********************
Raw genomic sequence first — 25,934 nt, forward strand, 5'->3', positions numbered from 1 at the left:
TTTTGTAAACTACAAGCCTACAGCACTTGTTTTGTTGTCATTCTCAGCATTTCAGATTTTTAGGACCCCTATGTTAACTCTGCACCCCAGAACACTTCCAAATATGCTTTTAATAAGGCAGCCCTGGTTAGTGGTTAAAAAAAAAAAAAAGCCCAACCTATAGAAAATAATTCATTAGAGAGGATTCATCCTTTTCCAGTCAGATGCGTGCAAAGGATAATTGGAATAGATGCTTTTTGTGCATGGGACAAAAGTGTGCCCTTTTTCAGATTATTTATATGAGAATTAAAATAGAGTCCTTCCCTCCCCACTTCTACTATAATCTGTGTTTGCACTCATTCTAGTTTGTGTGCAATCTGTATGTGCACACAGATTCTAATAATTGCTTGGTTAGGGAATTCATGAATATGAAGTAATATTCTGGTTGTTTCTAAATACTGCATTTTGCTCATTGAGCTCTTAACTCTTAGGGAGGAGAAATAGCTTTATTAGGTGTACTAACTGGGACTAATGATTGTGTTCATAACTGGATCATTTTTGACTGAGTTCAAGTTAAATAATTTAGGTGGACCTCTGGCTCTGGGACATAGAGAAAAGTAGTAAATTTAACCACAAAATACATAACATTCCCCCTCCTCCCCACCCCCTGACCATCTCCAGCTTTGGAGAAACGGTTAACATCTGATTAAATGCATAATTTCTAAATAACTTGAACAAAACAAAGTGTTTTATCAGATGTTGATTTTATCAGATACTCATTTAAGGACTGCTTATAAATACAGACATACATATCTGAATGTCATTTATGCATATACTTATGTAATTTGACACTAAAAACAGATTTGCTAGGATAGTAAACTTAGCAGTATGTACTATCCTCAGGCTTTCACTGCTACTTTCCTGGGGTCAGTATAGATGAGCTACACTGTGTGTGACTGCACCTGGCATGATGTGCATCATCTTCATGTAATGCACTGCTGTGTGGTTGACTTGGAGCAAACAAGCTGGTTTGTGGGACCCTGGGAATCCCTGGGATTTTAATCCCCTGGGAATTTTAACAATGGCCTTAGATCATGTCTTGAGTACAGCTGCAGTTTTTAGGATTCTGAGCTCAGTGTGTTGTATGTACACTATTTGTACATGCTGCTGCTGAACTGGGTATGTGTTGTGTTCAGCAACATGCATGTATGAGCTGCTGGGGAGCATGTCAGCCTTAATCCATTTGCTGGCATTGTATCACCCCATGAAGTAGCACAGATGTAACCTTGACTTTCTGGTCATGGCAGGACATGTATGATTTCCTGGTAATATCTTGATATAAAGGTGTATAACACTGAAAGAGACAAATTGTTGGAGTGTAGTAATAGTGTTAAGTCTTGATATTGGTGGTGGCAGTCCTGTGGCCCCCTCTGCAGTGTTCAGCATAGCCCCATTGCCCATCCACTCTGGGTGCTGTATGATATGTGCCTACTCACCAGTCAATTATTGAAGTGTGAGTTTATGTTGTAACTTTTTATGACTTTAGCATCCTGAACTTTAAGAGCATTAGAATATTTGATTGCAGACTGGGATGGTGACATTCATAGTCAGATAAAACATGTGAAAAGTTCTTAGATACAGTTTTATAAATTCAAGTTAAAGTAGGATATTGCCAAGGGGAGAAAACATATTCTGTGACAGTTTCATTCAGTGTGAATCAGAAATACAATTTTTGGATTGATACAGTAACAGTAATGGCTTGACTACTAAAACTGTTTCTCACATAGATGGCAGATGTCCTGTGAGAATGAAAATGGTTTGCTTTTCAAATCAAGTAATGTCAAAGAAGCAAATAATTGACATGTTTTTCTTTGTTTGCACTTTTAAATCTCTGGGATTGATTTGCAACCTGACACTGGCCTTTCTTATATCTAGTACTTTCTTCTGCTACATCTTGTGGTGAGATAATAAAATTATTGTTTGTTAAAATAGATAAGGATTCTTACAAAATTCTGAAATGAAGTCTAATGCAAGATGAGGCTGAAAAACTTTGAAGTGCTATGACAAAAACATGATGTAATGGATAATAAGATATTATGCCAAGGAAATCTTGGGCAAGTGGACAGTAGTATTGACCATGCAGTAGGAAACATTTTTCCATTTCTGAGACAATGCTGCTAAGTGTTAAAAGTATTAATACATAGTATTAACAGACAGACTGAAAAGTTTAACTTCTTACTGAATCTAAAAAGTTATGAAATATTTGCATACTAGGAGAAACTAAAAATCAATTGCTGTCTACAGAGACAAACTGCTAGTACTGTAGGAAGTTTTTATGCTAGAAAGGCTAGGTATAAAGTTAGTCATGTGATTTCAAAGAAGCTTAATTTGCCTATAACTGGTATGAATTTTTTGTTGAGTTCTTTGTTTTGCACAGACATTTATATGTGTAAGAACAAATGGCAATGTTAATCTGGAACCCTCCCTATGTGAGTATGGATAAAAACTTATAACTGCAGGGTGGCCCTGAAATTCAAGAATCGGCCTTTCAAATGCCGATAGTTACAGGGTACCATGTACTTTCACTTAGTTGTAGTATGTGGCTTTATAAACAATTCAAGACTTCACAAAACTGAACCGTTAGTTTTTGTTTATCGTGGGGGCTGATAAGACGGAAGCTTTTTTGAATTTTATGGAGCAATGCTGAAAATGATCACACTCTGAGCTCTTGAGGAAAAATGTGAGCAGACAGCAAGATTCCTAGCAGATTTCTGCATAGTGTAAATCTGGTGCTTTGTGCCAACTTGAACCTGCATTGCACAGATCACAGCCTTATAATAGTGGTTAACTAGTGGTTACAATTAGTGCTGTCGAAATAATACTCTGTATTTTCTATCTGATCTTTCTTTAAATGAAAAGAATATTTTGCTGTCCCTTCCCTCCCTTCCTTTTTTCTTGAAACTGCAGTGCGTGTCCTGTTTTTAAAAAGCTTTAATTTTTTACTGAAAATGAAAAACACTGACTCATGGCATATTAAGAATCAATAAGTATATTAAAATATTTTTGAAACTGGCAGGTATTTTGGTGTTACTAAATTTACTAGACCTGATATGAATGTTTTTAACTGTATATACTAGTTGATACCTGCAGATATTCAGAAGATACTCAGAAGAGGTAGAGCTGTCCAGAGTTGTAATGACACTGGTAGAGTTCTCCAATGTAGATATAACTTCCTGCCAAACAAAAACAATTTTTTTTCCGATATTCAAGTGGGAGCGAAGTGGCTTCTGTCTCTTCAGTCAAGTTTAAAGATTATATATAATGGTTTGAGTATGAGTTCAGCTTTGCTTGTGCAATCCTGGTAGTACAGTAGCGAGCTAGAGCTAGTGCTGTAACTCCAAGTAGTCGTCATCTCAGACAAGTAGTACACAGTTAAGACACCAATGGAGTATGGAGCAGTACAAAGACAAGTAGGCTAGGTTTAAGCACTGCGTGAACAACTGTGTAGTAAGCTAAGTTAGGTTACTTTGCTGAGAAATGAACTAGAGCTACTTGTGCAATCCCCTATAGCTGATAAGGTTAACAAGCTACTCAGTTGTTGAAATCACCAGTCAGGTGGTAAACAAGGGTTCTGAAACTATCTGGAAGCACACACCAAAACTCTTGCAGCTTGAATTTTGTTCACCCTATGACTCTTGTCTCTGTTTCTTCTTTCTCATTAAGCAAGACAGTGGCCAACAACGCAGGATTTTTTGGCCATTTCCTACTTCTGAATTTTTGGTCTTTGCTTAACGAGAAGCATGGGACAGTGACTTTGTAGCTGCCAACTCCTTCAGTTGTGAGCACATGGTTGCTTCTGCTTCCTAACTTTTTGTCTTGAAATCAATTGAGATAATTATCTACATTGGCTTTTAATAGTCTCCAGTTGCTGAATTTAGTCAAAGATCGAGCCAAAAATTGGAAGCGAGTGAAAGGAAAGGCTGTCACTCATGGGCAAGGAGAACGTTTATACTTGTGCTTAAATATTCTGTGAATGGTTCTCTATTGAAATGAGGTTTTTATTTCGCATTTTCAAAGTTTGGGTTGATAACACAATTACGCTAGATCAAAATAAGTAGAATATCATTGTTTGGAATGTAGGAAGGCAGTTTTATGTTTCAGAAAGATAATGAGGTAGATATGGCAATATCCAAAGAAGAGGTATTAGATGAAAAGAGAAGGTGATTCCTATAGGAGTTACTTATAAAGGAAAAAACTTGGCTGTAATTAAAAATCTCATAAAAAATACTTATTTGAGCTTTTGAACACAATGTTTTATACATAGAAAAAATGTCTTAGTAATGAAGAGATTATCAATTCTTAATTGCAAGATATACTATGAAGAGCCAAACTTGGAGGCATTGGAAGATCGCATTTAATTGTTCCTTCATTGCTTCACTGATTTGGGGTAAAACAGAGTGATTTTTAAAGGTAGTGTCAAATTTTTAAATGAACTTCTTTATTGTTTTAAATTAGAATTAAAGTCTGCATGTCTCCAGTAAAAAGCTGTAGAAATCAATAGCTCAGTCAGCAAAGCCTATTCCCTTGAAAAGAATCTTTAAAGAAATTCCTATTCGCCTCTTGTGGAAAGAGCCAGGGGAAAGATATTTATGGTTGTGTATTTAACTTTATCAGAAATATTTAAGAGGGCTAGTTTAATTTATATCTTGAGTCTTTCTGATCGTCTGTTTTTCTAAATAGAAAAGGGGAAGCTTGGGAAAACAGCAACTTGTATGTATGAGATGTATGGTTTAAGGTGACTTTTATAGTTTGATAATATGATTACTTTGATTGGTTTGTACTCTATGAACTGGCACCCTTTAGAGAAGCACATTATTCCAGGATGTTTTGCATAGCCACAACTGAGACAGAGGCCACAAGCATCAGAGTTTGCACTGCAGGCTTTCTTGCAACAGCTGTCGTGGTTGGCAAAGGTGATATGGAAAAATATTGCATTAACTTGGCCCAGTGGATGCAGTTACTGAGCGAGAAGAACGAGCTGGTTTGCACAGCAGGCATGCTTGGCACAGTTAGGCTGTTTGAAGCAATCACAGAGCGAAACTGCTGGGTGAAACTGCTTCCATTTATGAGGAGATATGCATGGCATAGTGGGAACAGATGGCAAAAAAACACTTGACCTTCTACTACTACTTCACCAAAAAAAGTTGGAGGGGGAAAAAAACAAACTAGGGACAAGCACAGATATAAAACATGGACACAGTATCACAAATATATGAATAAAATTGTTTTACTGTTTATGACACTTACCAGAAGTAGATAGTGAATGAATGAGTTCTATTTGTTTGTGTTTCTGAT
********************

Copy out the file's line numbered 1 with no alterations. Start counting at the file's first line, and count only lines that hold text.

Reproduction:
Raw genomic sequence first — 25,934 nt, forward strand, 5'->3', positions numbered from 1 at the left: